Once upon a time I thought I might like to work at an advertising agency. I had no idea what an advertising agency did but ti seemed like a glamorous job and I was writing and producing commercial for the radio station I was working at, so… why not.
In the years since, advertising has been what put the pay in my paycheck.
Enter the Web (the dragon has come and gone). Like just about every other institution, advertising is being disrupted. In this article at Fast Company, Danielle Sacks talks to some of the players. If you care who said what, you can read the full article. For that matter, if you’re involved in ad-supported media in any way, you should read the article.
“Something digital immigrants would do is make a phone call to make sure someone received an email.”
Our company is like Ellis Island. I receive email from some co-workers and know that I can turn around in my chair and they will be standing there, “just making sure” I received their electronic message.
“Like a beetle preserved in amber, the practice of advertising has sat virtually unchanged for the last half-century.”
“The ad business became an assembly line as predictable as Henry Ford’s. The client (whose goal was to get the word out about a product) paid an agency’s account executive (whose job was to lure the client and then keep him happy), who briefed the brand planner (whose research uncovered the big consumer insight), who briefed the media planner (who decided which channel — radio, print, outdoor, direct mail, or TV — to advertise in). Then the copywriter/art director team would pass on its work (a big idea typically represented by storyboards for a 30-second TV commercial) to the producer (who worked with a director and editors to film and edit the commercial). Thanks to the media buyer (whose job was to wine-and-dine media companies to lower the price of TV spots, print pages, or radio slots), the ad would get funneled, like relatively fresh sausage, into some combination of those five mass media, which were anything but equal. TV ruled the world. After all, it not only reached a mass audience but was also the most expensive medium — and the more the client spent, the more money the ad agency made.”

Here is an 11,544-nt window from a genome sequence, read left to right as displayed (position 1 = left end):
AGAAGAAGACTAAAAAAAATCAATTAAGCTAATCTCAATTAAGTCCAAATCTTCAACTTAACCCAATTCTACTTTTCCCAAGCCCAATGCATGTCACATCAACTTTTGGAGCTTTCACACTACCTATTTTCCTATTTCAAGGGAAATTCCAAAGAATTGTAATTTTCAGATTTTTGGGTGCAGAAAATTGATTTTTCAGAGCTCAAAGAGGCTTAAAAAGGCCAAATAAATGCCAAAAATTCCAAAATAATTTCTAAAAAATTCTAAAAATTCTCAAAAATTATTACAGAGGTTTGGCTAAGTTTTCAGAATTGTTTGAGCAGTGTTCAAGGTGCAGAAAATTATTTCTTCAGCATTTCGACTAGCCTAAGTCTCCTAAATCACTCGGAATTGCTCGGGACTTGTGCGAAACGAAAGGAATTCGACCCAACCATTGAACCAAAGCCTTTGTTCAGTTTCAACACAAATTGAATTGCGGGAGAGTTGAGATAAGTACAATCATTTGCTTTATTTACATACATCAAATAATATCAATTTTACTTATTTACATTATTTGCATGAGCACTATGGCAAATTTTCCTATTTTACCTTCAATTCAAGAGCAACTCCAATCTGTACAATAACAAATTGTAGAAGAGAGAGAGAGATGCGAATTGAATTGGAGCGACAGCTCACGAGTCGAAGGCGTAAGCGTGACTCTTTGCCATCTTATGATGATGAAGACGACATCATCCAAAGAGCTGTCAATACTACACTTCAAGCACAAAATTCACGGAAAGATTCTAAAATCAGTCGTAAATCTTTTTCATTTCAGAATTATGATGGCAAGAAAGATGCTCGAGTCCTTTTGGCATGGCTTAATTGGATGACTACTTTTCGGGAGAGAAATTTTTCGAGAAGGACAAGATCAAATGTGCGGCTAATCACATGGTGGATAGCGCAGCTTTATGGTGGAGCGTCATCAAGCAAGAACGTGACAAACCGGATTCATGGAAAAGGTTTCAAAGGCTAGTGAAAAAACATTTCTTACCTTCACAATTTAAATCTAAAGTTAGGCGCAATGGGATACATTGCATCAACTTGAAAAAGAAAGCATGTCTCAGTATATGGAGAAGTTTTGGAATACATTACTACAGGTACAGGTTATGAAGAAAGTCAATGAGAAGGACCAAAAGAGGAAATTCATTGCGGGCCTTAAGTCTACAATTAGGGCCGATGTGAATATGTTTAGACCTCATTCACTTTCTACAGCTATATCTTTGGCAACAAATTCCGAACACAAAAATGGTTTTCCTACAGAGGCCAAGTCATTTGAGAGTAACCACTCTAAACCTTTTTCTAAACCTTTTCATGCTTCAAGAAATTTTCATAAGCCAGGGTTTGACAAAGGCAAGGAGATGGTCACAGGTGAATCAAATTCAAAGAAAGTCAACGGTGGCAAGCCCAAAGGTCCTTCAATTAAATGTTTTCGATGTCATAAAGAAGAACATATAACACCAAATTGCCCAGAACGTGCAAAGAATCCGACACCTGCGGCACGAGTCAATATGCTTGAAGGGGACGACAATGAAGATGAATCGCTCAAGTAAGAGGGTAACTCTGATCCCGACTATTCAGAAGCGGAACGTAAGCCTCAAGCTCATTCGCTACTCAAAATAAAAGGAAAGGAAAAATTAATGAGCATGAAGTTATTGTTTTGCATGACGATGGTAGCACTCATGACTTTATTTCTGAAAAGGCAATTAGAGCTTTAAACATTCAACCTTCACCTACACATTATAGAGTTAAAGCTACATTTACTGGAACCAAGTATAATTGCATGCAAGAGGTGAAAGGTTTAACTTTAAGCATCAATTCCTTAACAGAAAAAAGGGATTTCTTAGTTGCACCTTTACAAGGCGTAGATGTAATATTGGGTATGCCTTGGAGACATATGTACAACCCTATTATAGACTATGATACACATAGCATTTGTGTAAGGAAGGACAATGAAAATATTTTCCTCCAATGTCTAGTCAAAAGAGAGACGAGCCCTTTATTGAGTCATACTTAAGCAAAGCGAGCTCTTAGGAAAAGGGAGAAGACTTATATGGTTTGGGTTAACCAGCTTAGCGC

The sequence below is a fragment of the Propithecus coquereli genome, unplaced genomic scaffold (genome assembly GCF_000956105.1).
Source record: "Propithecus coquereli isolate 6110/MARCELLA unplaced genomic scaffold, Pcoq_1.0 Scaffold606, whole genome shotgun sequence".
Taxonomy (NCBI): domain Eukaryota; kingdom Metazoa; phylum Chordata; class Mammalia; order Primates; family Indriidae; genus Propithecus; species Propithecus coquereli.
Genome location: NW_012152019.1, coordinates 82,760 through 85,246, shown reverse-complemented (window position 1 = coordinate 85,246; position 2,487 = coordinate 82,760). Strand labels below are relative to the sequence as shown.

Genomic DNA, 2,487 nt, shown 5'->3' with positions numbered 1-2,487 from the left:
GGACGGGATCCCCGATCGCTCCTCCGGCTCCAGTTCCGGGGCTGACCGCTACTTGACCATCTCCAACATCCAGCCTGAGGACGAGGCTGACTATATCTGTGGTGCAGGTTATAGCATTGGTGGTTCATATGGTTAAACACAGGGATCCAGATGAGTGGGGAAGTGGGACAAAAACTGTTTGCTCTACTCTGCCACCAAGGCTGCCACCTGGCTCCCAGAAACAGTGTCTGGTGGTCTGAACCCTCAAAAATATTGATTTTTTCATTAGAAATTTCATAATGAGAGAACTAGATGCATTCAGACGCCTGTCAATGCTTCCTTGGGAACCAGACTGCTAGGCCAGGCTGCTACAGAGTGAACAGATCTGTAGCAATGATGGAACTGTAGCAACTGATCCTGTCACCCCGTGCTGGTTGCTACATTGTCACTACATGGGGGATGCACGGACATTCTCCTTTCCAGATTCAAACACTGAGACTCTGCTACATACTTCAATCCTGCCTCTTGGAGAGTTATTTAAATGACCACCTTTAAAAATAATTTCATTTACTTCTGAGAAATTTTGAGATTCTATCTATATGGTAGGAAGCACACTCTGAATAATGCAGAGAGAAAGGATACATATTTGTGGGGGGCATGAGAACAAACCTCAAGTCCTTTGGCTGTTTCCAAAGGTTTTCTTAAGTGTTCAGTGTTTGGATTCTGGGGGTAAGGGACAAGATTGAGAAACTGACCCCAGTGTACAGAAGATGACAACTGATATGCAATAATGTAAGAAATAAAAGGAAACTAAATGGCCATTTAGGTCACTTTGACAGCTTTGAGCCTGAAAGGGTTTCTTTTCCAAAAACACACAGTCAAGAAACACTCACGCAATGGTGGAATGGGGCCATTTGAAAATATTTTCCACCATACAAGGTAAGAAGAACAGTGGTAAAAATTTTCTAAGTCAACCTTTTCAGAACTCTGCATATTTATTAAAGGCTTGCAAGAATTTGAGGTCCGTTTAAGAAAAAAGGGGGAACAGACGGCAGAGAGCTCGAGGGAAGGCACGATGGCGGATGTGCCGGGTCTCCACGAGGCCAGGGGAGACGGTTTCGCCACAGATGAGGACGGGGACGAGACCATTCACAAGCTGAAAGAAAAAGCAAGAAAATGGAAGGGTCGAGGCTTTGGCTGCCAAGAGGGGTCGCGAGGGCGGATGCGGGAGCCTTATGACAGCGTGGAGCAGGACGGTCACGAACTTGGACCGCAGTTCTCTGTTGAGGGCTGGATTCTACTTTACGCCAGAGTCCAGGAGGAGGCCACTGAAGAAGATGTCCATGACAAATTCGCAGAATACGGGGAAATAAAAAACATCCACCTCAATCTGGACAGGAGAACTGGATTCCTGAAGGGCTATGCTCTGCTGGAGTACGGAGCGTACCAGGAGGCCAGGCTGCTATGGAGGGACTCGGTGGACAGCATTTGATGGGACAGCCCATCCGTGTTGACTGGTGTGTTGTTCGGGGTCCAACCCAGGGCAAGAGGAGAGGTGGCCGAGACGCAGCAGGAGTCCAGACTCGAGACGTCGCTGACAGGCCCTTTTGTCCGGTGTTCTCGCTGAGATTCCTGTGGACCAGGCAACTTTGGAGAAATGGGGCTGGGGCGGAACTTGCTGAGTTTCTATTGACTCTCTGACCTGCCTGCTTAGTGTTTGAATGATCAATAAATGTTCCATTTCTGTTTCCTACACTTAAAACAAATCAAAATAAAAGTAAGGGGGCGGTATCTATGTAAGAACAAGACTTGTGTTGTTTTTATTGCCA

“The death of mass marketing means the end of lazy marketing.”
“The Internet has turned what used to be a controlled, one-way message into a real-time dialogue with millions.”
“…the most surprising aspect of JetBlue’s agency search was how many firms still believed that the key to solving any business problem was the 30-second spot.”
“We have to figure out how to get paid for the big idea, and what that idea is worth.” — “People who think that way are supremely well equipped to work in a world that no longer exists.”
“I thought digital was just another medium”
“Collapse is simply the last remaining method of simplification. When the ecosystem stops rewarding complexity,” he writes, “it is the people who figure out how to work simply in the present, rather than the people who mastered the complexities of the past, who get to say what happens in the future.” – Clay Shirky
I have no idea how –or when– this will shake out. Or how much fan poop will come my way. But it’s an exciting time of great change. I describe these as Lawn Chair Moments. There’s going to be a big train wreck and you want to get a good view. But you don’t want to put your lawn chair too close.
More after this brief commercial message.